Admit It! Part one left you intrigued and you want to hear more about what goes on in Committee. Hopefully part deux (a Hot Shots references for those readers who are old enough to remember the early ‘90s) will keep you coming back for more.
Overheard in Committee today: “How many students are in the senior class?”
Why do we want to know this? Class size can give us a great deal of context for evaluating a student’s class rank (if provided) and their level of extracurricular involvement.
Regarding class rank, when the senior class is very large (say 600, 700, 800 or more students — and yes, there are high schools out there with senior class sizes of even 1,000 students or more), being a high-ranking student is even more impressive. If you’re ranked number 3 in a class of 800 students, that’s no small feat and something that can impress the committee. If your senior class is small, say 50 students, being number 5 means you’re barely in the top decile and number 6 is outside of the top 10% but in a smaller class, rank becomes less of an indicative measure of comparative performance because the denominator is so small.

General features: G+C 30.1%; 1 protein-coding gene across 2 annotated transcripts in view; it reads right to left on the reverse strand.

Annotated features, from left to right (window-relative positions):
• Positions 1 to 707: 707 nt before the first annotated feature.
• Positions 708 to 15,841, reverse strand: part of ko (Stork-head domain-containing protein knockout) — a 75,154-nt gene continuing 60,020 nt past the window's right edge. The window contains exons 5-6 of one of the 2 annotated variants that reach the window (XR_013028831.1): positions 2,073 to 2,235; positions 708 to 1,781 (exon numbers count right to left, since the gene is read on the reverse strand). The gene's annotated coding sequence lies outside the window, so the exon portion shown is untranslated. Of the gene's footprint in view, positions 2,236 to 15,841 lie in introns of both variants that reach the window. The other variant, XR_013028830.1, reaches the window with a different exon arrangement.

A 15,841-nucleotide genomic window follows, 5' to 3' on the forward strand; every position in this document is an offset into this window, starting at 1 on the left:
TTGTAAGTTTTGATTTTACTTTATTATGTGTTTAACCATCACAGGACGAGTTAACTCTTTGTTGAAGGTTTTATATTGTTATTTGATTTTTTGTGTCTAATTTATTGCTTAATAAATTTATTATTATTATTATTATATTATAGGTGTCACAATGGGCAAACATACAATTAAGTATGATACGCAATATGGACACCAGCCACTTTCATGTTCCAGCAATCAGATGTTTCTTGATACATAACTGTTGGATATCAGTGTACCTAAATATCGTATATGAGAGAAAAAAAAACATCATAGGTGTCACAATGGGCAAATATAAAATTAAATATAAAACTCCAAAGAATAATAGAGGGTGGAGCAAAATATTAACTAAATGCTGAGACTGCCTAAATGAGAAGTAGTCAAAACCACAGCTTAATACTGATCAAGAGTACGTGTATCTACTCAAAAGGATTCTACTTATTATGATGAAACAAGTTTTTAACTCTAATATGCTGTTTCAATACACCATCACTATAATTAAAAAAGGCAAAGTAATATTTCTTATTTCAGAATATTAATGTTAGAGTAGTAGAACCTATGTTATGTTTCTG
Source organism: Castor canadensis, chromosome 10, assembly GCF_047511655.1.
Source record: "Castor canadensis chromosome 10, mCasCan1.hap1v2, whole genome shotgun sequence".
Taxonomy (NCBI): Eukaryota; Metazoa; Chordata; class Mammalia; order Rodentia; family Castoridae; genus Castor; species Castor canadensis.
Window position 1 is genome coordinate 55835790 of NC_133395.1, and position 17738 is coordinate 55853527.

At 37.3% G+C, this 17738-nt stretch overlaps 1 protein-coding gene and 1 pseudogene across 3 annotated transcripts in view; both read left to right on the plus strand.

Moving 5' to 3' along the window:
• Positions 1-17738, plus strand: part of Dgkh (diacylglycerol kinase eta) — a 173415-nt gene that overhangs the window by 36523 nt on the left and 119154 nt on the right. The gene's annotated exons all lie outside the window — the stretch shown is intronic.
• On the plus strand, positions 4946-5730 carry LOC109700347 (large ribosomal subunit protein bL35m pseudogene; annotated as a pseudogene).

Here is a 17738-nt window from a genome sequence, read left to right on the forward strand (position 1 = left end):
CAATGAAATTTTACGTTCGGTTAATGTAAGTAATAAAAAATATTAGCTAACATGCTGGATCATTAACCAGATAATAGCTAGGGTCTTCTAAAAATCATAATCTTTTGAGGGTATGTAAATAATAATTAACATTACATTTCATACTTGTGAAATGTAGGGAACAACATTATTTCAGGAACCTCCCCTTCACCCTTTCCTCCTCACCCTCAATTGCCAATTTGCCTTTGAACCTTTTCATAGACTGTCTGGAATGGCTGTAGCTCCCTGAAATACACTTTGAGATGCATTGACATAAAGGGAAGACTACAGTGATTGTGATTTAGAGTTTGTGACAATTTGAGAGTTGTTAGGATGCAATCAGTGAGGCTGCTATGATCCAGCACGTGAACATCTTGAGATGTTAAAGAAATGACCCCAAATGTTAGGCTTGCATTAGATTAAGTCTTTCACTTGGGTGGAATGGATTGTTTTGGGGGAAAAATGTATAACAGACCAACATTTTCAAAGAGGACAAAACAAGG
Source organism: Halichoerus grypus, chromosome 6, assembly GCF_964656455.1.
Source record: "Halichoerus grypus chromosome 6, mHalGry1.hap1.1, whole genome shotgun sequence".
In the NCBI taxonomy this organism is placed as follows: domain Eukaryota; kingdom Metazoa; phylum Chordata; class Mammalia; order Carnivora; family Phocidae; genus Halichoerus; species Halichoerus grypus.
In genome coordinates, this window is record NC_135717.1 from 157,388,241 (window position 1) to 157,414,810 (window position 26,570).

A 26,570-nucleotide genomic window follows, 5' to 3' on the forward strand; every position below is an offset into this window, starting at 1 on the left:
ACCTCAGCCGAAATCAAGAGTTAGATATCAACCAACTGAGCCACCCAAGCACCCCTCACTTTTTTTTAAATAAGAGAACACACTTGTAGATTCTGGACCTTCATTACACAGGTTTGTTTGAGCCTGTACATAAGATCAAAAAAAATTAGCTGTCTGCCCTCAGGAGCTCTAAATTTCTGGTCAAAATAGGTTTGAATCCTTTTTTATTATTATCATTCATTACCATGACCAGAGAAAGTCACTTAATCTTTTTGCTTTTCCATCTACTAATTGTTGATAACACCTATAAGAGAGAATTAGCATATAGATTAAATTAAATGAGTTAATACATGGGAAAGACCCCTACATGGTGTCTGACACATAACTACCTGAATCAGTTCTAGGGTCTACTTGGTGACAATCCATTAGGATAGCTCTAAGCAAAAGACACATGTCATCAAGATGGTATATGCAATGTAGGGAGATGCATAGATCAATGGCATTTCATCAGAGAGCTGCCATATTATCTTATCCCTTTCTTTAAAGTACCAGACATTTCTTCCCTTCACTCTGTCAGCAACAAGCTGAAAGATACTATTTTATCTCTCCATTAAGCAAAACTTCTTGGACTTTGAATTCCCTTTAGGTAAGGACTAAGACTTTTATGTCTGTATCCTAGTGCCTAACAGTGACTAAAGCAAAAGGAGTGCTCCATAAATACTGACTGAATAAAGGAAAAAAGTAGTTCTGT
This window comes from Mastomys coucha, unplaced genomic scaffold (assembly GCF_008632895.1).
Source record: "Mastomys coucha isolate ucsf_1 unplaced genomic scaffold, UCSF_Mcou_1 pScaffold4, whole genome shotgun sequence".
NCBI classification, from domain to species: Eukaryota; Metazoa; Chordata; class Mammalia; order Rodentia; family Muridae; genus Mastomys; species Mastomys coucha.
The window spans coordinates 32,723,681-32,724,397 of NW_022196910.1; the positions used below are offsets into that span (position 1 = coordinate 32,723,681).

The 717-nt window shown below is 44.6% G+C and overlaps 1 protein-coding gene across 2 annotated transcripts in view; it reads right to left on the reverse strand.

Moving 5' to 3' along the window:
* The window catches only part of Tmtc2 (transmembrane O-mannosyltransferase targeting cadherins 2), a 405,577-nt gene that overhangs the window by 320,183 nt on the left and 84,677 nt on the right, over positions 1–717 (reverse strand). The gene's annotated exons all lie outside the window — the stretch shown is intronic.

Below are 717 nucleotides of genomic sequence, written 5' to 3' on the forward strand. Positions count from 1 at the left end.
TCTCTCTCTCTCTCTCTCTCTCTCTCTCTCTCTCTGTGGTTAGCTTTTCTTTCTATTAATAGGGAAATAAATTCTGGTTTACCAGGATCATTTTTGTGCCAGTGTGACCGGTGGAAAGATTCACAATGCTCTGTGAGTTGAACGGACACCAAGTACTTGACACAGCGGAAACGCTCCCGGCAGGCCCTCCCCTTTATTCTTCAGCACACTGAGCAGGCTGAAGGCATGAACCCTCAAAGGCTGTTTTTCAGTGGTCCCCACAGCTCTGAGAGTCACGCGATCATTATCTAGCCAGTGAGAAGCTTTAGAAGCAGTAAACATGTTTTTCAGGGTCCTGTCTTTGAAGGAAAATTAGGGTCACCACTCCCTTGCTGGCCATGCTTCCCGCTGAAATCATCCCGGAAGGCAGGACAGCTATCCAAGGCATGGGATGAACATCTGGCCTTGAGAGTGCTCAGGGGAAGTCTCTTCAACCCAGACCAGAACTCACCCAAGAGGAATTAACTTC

Regarding extracurricular involvement, we know that opportunities for leadership and advancement in extracurricular involvement can be competitive. That competition is only amplified when the class size is bigger. Admit It! It’s easier to nab a lead role or be elected student body vice president in a class of 50 than it is in a class of 550. There are simply fewer students competing for the same opportunities. That’s said in no way to diminish the extracurricular accomplishments of those who attend smaller high schools but it’s meant to give context to the types of factors we consider and the holistic lens through which we review applications. When class size is smaller, leadership is generally expected of applicants in some way, shape or form because you should be easily able to find your niche and excel in that niche when fewer students are competing for the same opportunities. When class size is larger, it seems unfair to expect leadership in applicants — and when leadership is present, it’s that much more impressive.
No doubt this blog topic is headed for a trilogy (and likely several sequels thereafter) so stay tuned.
Wendy Livingston ’03, M.Ed. ’09
Senior Assistant Dean of Admission